Cell migration requires the dynamics of the actin-microtubule cytoskeleton and the regulation of both cell- matrix and cell-cell adhesion;however, there is a fundamental gap in our knowledge of how these networks are coordinated. This gap prevents a comprehensive understanding of the mechanisms that govern cell movements, including metastasis. The long term goal of this project is to determine how adhesion and the cytoskeleton are integrated during cell migration, focusing on how the Drosophila spectraplakin Short-stop and its mammalian counter-part MACF1/ACF7, model cytolinkers and integrators, coordinate these networks. Spectraplakins are excellent candidates for this coordination as they can physically cross-link actin and microtubules while playing a critical roles in the regulation o adhesion. Cell migration is a result of a synergistic relationship between these networks;therefore investigating molecules that potentially facilitate this cooperative interaction represens the next crucial step in understanding this process. Our central hypothesis is that molecules that coordinate actin-microtubule cross-linking and adhesion function as a nexus in the regulation of cell migration. This hypothesis has been formulated on the basis of data generated in the applicant's laboratory as well as mounting evidence present in the literature. The rationale for the proposed research is that metastasis represents a major cause of mortality in cancer patients. A more extensive understanding of cell migration will lead to the identification of futur therapeutic targets and ultimately a decrease in cancer related deaths. This hypothesis will be tested by two specific aims: 1) Determine how the spectraplakins Shot and MACF1 regulate cell migration;and 2) Determine the biological mechanisms that regulate their activity. To accomplish the first aim I will use a combination novel motile Drosophila cell lines and mammalian tissue culture cells with high resolution microscopy. To complement these studies analysis of Shot's role in cell migration will be carried out in an in vivo model of cell migration border cell migration. In the second aim biochemical and microscopic analysis will be used to determine whether Shot and MACF1 undergo an intramolecular conformational change. For this aim both cell biology based and developmental biology based assays will be used to determine the biological significance of this conformational change. The approach is innovative because it will utilize both cell culture models,Drosophila and mammalian, and an in vivo model of cell migration in a complementary manner. The proposed research is significant as its aim is to elucidate the combinatorial affects of adhesion and cytoskeletal dynamics during cell migration. This knowledge has the potential to advance the field of cell motility, and putatively uncover therapeutic targets for the prevention of metastasis.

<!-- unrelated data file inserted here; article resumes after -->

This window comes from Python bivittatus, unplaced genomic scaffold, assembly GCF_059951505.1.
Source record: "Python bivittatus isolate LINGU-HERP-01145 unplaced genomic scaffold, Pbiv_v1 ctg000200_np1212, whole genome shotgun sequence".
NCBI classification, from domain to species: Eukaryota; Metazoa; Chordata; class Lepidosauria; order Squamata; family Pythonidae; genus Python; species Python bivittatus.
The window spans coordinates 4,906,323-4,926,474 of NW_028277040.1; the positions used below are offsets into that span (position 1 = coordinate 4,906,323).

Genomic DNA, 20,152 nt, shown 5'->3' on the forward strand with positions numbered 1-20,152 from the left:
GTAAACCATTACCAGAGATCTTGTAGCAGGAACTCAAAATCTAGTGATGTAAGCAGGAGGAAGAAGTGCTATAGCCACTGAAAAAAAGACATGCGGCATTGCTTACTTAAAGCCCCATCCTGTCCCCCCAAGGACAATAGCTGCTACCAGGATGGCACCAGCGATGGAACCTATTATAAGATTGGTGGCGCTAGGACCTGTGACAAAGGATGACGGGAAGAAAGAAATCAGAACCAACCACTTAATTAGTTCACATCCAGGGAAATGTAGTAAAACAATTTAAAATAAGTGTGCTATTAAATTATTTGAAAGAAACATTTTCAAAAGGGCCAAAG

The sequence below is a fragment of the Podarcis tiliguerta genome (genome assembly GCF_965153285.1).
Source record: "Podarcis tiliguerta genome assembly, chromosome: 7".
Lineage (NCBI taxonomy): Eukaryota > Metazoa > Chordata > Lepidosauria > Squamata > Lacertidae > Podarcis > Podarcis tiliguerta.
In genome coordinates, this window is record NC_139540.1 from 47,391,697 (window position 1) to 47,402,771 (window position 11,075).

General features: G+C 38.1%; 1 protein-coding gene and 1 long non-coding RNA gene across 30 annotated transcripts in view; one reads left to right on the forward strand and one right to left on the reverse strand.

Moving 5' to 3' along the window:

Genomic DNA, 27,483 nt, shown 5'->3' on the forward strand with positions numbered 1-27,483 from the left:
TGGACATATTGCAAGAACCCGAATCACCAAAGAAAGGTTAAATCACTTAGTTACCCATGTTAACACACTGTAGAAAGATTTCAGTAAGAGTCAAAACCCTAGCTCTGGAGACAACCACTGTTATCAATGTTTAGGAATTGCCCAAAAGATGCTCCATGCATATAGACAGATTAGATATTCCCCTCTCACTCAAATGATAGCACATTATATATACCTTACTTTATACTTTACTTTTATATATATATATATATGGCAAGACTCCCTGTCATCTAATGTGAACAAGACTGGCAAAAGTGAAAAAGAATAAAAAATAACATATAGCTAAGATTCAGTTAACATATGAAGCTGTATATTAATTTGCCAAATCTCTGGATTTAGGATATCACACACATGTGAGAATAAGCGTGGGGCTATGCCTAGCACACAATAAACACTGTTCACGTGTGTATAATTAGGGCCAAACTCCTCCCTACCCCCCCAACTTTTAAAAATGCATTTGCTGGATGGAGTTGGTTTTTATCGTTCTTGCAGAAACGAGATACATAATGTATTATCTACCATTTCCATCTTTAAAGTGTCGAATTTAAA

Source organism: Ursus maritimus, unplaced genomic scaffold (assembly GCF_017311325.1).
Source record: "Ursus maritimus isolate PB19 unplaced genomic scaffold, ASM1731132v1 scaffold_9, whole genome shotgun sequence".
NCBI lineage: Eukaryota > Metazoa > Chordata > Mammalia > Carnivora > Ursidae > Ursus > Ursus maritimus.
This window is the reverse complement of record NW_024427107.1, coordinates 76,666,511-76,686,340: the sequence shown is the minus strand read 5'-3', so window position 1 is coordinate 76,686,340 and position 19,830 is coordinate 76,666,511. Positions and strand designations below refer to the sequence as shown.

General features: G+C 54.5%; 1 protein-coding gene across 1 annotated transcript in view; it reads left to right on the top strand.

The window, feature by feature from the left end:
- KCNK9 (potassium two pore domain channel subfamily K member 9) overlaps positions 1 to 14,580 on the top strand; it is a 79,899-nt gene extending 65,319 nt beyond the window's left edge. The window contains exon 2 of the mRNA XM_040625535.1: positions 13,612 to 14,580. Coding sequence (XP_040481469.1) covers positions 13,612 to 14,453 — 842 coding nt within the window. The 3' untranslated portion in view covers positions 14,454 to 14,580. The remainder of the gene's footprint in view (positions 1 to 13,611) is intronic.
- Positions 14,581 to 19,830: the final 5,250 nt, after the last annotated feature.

Public Health Relevance

Cell motility, which is the basis of metastasis, requires the integration of the actin and microtubule cytoskeletons as well as the adhesion machinery. Key molecules facilitate this coordination is vital to our comprehensive understanding of cell migration. The spectraplakin family of proteins are unique in that they physically couple actin and microtubules, and regulate both cell-cell and cell-matrix adhesion.

Agency
National Institute of Health (NIH)
Institute
National Cancer Institute (NCI)
Type
Research Scientist Development Award - Research & Training (K01)
Project #
5K01CA163972-02
Application #
8542799
Study Section
Subcommittee G - Education (NCI)
Program Officer
Vallejo-Estrada, Yolanda
Project Start
2012-09-10
Project End
2015-08-31
Budget Start
2013-09-01
Budget End
2014-08-31
Support Year
2
Fiscal Year
2013
Total Cost
$87,341
Indirect Cost
$6,470
Name
University of North Carolina Chapel Hill
Department
Biology
Type
Schools of Arts and Sciences
DUNS #
608195277
City
Chapel Hill
State
NC
Country
United States
Zip Code
27599
Applewhite, Derek A; Grode, Kyle D; Duncan, Mara C et al. (2013) The actin-microtubule cross-linking activity of Drosophila Short stop is regulated by intramolecular inhibition. Mol Biol Cell 24:2885-93